I don’t have many clear memories from the distant year of 2001. However, one specific image is still alive in my head. I recall spending one of my last late summer holiday days watching cartoon shows on TV, when the title “Breaking News” suddenly appeared on every single TV channel. I clearly remember the pictures of two planes crashing in two identical skyscrapers in New York City. The date, of course, was the 11th of September. As a boy that hadn’t even reached the 10th year of his life, I couldn’t have understood the significance of this event, an event that was going to shape the history of the 21st century.
During the following years and through the course of the ‘war on terror’, words like ‘terrorists’ and ‘terrorism’ were becoming more and more frequent in the vocabulary of the western societies. Although al-Qaeda, the terrorist organization responsible for the 9/11 attacks was almost completely defeated after the US-led invasions in Afghanistan and Iraq, its role has been quickly filled by the so-called ‘Islamic State’ or ‘ISIS’. ISIS has recently executed a series of bloody terror attacks in major European cities, while several incidents in US cities are believed to be inspired by it. The fear of terrorist attacks is nowadays well embedded in the everyday lives of western populations. However, terrorism is definitely not only a post-9/11 phenomenon. Western societies have been confronted with major terrorist attacks long before Islamic fundamentalism was on the rise.
Terrorism is not an ideology. It is a method to reach political goals and objectives. Throughout the course of history, and especially during the 20th century, this method has been incorporated by a wide array of actors. These actors have for instance included ethno-nationalist and separatist movements, radical left-wing and right-wing groups and religious fanatics.
David Rapoport, a professor at UCLA maintains that the first wave of modern terrorism emerged as early as the 1880s. What he calls the ‘Anarchist Wave’ begun in Russia and quickly spread throughout the rest of the world. The terrorist tactics of that period were characterized by the assassination of prominent political or military figures, while bank robberies were a common way for terrorist groups to finance their activities.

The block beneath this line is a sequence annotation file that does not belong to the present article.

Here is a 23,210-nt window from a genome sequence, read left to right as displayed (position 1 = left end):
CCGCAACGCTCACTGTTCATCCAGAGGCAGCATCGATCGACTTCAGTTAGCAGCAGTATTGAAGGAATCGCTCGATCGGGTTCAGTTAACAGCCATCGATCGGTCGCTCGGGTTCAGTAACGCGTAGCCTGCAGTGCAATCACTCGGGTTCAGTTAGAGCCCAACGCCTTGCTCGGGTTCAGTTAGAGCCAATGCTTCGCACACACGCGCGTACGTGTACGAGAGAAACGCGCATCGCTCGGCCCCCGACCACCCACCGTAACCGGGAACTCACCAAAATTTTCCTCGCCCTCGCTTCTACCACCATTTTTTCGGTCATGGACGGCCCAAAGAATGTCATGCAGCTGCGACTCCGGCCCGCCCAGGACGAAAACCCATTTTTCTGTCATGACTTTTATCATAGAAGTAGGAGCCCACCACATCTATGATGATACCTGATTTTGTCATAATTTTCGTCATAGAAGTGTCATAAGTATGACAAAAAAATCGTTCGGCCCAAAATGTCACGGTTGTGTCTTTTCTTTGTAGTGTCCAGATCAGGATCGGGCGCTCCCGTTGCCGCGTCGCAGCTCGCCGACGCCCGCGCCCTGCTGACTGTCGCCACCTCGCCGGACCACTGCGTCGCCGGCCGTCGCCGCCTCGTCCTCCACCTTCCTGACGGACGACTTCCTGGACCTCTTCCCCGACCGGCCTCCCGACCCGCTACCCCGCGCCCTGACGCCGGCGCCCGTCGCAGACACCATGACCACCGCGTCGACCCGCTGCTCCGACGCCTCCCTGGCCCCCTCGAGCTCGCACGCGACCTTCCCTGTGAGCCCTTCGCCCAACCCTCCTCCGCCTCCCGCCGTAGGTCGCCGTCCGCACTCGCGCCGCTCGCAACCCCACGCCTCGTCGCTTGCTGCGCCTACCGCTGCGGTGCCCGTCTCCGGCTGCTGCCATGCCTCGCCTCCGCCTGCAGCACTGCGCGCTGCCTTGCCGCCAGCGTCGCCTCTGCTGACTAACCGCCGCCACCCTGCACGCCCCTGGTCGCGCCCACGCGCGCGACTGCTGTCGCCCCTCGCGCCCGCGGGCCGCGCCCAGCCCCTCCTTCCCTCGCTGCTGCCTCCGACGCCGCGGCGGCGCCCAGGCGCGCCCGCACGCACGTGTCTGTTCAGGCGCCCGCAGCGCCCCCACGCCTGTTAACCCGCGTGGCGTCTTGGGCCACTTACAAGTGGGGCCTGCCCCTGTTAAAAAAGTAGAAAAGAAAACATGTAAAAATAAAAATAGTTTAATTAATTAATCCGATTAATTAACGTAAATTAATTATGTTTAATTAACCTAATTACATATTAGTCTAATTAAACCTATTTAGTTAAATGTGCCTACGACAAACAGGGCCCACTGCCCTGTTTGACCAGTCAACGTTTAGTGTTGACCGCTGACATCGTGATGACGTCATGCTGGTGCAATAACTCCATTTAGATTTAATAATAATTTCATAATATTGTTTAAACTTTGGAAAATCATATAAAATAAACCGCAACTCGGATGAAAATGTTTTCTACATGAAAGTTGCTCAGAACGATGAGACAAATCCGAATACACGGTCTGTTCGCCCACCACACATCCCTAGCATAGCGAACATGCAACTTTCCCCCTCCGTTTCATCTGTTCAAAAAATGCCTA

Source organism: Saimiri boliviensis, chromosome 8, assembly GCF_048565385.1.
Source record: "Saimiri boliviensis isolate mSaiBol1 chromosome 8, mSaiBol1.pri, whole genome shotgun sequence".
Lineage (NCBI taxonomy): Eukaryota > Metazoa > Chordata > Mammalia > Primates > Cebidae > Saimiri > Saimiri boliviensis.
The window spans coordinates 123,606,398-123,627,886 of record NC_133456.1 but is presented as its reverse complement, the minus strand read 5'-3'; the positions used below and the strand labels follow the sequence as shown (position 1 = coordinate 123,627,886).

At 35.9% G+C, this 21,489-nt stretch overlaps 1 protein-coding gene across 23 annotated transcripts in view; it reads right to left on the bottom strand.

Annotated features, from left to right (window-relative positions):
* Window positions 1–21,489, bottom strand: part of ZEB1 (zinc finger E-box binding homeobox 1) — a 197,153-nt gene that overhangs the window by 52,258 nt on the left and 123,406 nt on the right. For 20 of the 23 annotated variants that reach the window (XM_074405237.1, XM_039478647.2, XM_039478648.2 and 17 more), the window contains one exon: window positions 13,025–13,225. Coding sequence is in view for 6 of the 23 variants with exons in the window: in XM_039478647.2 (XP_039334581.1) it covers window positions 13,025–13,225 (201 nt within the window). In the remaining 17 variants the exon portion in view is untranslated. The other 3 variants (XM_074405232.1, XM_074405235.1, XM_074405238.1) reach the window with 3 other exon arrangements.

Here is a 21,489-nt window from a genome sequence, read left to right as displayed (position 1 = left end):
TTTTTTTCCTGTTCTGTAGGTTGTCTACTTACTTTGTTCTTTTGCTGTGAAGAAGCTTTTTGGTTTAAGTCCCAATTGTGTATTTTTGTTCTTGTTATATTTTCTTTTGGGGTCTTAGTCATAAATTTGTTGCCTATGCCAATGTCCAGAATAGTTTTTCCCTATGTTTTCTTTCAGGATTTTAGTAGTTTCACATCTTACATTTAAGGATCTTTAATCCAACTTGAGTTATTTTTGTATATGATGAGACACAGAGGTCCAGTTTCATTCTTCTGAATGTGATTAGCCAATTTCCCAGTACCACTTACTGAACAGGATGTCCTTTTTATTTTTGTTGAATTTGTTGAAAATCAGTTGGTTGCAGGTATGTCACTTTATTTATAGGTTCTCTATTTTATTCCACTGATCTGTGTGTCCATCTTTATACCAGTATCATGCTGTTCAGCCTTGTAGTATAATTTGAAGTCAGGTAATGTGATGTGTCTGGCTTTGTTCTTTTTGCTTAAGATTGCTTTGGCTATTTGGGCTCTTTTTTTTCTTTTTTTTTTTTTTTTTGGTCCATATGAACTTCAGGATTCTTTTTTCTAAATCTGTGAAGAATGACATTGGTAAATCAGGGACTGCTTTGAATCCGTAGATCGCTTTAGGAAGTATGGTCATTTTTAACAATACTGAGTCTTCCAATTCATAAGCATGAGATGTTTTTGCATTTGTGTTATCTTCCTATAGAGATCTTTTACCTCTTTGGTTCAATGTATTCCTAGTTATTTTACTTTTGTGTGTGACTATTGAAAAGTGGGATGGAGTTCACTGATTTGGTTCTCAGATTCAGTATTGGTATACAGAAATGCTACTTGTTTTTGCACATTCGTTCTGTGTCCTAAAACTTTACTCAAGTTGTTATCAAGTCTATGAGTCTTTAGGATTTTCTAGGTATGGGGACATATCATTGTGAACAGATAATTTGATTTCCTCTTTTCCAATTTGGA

Throughout the 20th century terrorist tactics have been widely utilized for national liberation and separatist purposes. The Irish Republican Army (IRA) is one of the oldest and probably most recognizable national liberation terrorist movements. The IRA played a crucial role in the Anglo-Irish war, after which Ireland gained its independence from Britain. Instead of engaging in conventional war, IRA volunteers favored hit-and-run attacks, destruction of government property and assassinations of prominent individuals. Although initially such actions shocked the civilian population, the harsh responses from the British government resulted to a heightened civilian sympathy towards the terrorists. Indeed, it is in such contexts that the distinction between ‘terrorist’ and ‘freedom fighter’ becomes increasingly blurry.
IRA’s role was not limited to the Anglo-Irish war. During the Troubles, a thirty-year conflict in Northern Ireland, the Provisional IRA was one of the main fighting parties. Its tactics included, among others, the use of car bombs and plastic explosives. Although the IRA claimed to mainly target security forces, in certain occasions civilians were also deliberately targeted. A well-known incident of that period is IRA’s attempt to assassinate Margaret Thatcher in the Brighton hotel bombing in 1984. The British Prime Minister survived the attack, but five people were killed and more than thirty injured.